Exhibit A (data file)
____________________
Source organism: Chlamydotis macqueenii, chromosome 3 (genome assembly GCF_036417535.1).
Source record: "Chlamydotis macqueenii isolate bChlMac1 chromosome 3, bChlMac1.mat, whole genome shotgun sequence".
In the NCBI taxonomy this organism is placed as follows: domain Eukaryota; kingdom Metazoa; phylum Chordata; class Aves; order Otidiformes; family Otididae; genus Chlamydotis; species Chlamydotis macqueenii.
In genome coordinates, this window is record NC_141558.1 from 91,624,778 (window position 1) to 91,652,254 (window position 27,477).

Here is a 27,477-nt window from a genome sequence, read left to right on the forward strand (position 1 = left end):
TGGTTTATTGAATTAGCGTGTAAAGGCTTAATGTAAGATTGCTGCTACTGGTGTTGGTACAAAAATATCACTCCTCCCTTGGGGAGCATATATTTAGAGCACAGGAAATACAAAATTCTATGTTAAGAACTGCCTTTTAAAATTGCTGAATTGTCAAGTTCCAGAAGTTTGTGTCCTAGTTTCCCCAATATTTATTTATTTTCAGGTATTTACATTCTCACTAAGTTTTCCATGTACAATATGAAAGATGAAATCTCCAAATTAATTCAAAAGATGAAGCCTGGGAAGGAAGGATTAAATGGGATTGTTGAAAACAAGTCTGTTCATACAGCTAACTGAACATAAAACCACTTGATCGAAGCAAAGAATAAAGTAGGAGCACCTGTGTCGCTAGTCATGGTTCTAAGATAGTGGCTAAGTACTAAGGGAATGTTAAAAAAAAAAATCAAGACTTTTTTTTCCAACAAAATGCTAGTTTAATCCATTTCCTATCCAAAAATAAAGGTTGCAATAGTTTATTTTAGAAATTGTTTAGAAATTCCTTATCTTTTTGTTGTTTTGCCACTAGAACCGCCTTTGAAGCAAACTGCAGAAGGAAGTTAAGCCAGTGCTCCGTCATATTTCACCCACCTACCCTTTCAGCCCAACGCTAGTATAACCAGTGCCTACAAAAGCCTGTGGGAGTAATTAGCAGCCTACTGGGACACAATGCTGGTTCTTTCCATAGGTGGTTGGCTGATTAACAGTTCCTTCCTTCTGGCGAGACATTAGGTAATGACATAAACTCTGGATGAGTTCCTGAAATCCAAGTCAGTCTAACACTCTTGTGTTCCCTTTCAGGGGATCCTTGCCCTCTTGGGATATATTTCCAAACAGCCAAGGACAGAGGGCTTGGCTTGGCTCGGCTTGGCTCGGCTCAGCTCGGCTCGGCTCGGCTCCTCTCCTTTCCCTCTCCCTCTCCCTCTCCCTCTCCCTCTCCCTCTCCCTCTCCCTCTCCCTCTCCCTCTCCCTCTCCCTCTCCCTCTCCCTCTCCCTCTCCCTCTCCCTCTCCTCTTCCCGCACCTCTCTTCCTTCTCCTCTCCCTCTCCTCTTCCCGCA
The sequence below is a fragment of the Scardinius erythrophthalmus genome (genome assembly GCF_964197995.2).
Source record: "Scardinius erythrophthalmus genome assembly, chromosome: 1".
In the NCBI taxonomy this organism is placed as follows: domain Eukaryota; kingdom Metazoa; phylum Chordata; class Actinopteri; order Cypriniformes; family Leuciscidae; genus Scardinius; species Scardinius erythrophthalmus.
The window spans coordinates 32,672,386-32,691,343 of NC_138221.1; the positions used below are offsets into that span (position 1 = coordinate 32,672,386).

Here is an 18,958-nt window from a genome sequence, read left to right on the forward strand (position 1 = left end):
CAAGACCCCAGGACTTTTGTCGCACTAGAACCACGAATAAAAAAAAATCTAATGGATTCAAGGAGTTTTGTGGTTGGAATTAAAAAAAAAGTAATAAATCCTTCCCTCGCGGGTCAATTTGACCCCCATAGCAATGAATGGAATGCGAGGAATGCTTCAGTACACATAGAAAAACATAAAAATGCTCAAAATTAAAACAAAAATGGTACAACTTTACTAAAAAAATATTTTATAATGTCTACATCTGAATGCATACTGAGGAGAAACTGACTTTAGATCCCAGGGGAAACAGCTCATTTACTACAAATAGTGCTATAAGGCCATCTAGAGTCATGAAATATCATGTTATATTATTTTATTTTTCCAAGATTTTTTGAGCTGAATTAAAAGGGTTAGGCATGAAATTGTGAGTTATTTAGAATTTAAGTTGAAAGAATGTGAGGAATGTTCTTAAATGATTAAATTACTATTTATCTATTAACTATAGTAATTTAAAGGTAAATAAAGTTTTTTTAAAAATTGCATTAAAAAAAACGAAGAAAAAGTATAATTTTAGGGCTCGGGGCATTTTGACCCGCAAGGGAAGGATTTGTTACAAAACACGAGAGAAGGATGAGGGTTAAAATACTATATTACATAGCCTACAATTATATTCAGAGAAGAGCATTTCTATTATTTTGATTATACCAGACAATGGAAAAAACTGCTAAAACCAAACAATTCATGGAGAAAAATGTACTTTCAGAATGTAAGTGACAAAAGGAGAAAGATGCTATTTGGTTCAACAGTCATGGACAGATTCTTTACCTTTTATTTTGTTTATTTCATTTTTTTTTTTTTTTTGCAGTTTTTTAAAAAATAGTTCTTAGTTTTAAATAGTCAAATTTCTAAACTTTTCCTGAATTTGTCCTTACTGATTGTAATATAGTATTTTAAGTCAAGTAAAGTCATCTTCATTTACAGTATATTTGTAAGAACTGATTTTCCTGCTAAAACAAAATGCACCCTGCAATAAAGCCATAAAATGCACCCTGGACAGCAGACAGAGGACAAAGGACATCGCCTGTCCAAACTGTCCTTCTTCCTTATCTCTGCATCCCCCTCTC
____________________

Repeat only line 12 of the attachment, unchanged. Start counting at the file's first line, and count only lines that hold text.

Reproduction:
CAAGACCCCAGGACTTTTGTCGCACTAGAACCACGAATAAAAAAAAATCTAATGGATTCAAGGAGTTTTGTGGTTGGAATTAAAAAAAAAGTAATAAATCCTTCCCTCGCGGGTCAATTTGACCCCCATAGCAATGAATGGAATGCGAGGAATGCTTCAGTACACATAGAAAAACATAAAAATGCTCAAAATTAAAACAAAAATGGTACAACTTTACTAAAAAAATATTTTATAATGTCTACATCTGAATGCATACTGAGGAGAAACTGACTTTAGATCCCAGGGGAAACAGCTCATTTACTACAAATAGTGCTATAAGGCCATCTAGAGTCATGAAATATCATGTTATATTATTTTATTTTTCCAAGATTTTTTGAGCTGAATTAAAAGGGTTAGGCATGAAATTGTGAGTTATTTAGAATTTAAGTTGAAAGAATGTGAGGAATGTTCTTAAATGATTAAATTACTATTTATCTATTAACTATAGTAATTTAAAGGTAAATAAAGTTTTTTTAAAAATTGCATTAAAAAAAACGAAGAAAAAGTATAATTTTAGGGCTCGGGGCATTTTGACCCGCAAGGGAAGGATTTGTTACAAAACACGAGAGAAGGATGAGGGTTAAAATACTATATTACATAGCCTACAATTATATTCAGAGAAGAGCATTTCTATTATTTTGATTATACCAGACAATGGAAAAAACTGCTAAAACCAAACAATTCATGGAGAAAAATGTACTTTCAGAATGTAAGTGACAAAAGGAGAAAGATGCTATTTGGTTCAACAGTCATGGACAGATTCTTTACCTTTTATTTTGTTTATTTCATTTTTTTTTTTTTTTTGCAGTTTTTTAAAAAATAGTTCTTAGTTTTAAATAGTCAAATTTCTAAACTTTTCCTGAATTTGTCCTTACTGATTGTAATATAGTATTTTAAGTCAAGTAAAGTCATCTTCATTTACAGTATATTTGTAAGAACTGATTTTCCTGCTAAAACAAAATGCACCCTGCAATAAAGCCATAAAATGCACCCTGGACAGCAGACAGAGGACAAAGGACATCGCCTGTCCAAACTGTCCTTCTTCCTTATCTCTGCATCCCCCTCTC